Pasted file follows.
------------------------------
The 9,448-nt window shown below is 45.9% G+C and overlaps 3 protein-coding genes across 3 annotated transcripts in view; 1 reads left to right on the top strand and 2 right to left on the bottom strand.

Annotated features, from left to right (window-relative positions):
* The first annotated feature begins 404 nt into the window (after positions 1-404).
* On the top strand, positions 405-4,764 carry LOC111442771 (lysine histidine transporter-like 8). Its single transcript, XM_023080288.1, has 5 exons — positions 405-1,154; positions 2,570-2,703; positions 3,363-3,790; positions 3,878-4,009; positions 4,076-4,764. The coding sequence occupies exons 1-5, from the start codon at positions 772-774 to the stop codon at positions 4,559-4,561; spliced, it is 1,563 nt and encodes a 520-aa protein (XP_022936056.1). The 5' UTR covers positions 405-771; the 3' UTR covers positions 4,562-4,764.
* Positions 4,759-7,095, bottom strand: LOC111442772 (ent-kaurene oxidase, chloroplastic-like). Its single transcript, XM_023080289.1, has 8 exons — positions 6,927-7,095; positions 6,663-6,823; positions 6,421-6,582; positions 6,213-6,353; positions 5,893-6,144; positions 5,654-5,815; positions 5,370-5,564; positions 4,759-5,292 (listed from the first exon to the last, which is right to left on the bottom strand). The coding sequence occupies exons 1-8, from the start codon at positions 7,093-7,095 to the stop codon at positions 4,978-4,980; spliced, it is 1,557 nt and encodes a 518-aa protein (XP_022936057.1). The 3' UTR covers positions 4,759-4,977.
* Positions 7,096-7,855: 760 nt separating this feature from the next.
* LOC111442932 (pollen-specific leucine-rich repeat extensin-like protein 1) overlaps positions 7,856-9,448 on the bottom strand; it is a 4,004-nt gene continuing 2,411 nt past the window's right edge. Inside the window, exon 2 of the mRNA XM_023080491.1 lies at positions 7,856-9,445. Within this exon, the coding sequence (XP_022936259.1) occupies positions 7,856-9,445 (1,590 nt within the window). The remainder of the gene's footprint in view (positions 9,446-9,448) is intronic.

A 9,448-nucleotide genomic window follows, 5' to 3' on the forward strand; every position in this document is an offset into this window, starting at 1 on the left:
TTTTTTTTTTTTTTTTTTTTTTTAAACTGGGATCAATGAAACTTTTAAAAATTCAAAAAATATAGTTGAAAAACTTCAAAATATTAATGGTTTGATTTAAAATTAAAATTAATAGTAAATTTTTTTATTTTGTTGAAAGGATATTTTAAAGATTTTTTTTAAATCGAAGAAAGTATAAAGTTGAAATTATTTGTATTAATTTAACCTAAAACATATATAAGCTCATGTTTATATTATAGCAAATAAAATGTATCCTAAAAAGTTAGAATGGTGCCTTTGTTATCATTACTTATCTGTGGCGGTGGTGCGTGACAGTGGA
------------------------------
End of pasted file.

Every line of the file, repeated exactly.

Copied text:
The 9,448-nt window shown below is 45.9% G+C and overlaps 3 protein-coding genes across 3 annotated transcripts in view; 1 reads left to right on the top strand and 2 right to left on the bottom strand.

Annotated features, from left to right (window-relative positions):
* The first annotated feature begins 404 nt into the window (after positions 1-404).
* On the top strand, positions 405-4,764 carry LOC111442771 (lysine histidine transporter-like 8). Its single transcript, XM_023080288.1, has 5 exons — positions 405-1,154; positions 2,570-2,703; positions 3,363-3,790; positions 3,878-4,009; positions 4,076-4,764. The coding sequence occupies exons 1-5, from the start codon at positions 772-774 to the stop codon at positions 4,559-4,561; spliced, it is 1,563 nt and encodes a 520-aa protein (XP_022936056.1). The 5' UTR covers positions 405-771; the 3' UTR covers positions 4,562-4,764.
* Positions 4,759-7,095, bottom strand: LOC111442772 (ent-kaurene oxidase, chloroplastic-like). Its single transcript, XM_023080289.1, has 8 exons — positions 6,927-7,095; positions 6,663-6,823; positions 6,421-6,582; positions 6,213-6,353; positions 5,893-6,144; positions 5,654-5,815; positions 5,370-5,564; positions 4,759-5,292 (listed from the first exon to the last, which is right to left on the bottom strand). The coding sequence occupies exons 1-8, from the start codon at positions 7,093-7,095 to the stop codon at positions 4,978-4,980; spliced, it is 1,557 nt and encodes a 518-aa protein (XP_022936057.1). The 3' UTR covers positions 4,759-4,977.
* Positions 7,096-7,855: 760 nt separating this feature from the next.
* LOC111442932 (pollen-specific leucine-rich repeat extensin-like protein 1) overlaps positions 7,856-9,448 on the bottom strand; it is a 4,004-nt gene continuing 2,411 nt past the window's right edge. Inside the window, exon 2 of the mRNA XM_023080491.1 lies at positions 7,856-9,445. Within this exon, the coding sequence (XP_022936259.1) occupies positions 7,856-9,445 (1,590 nt within the window). The remainder of the gene's footprint in view (positions 9,446-9,448) is intronic.

A 9,448-nucleotide genomic window follows, 5' to 3' on the forward strand; every position in this document is an offset into this window, starting at 1 on the left:
TTTTTTTTTTTTTTTTTTTTTTTAAACTGGGATCAATGAAACTTTTAAAAATTCAAAAAATATAGTTGAAAAACTTCAAAATATTAATGGTTTGATTTAAAATTAAAATTAATAGTAAATTTTTTTATTTTGTTGAAAGGATATTTTAAAGATTTTTTTTAAATCGAAGAAAGTATAAAGTTGAAATTATTTGTATTAATTTAACCTAAAACATATATAAGCTCATGTTTATATTATAGCAAATAAAATGTATCCTAAAAAGTTAGAATGGTGCCTTTGTTATCATTACTTATCTGTGGCGGTGGTGCGTGACAGTGGA